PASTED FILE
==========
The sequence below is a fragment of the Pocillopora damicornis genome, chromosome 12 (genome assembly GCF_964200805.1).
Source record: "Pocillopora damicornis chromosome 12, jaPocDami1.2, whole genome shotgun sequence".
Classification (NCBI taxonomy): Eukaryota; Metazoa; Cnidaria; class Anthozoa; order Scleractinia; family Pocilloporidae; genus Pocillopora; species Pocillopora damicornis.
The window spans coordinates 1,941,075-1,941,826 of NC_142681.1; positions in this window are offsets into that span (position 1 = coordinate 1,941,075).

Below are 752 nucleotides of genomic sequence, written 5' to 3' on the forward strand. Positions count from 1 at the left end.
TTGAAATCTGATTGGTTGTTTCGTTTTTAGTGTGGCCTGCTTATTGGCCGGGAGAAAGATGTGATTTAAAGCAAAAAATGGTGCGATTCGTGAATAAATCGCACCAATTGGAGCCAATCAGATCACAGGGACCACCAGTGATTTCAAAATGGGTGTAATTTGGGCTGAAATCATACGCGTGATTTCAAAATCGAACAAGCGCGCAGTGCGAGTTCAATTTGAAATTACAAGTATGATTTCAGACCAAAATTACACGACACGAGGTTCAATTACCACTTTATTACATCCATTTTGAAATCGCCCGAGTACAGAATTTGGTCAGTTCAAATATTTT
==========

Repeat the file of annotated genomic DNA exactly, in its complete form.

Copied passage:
The sequence below is a fragment of the Pocillopora damicornis genome, chromosome 12 (genome assembly GCF_964200805.1).
Source record: "Pocillopora damicornis chromosome 12, jaPocDami1.2, whole genome shotgun sequence".
Classification (NCBI taxonomy): Eukaryota; Metazoa; Cnidaria; class Anthozoa; order Scleractinia; family Pocilloporidae; genus Pocillopora; species Pocillopora damicornis.
The window spans coordinates 1,941,075-1,941,826 of NC_142681.1; positions in this window are offsets into that span (position 1 = coordinate 1,941,075).

Below are 752 nucleotides of genomic sequence, written 5' to 3' on the forward strand. Positions count from 1 at the left end.
TTGAAATCTGATTGGTTGTTTCGTTTTTAGTGTGGCCTGCTTATTGGCCGGGAGAAAGATGTGATTTAAAGCAAAAAATGGTGCGATTCGTGAATAAATCGCACCAATTGGAGCCAATCAGATCACAGGGACCACCAGTGATTTCAAAATGGGTGTAATTTGGGCTGAAATCATACGCGTGATTTCAAAATCGAACAAGCGCGCAGTGCGAGTTCAATTTGAAATTACAAGTATGATTTCAGACCAAAATTACACGACACGAGGTTCAATTACCACTTTATTACATCCATTTTGAAATCGCCCGAGTACAGAATTTGGTCAGTTCAAATATTTT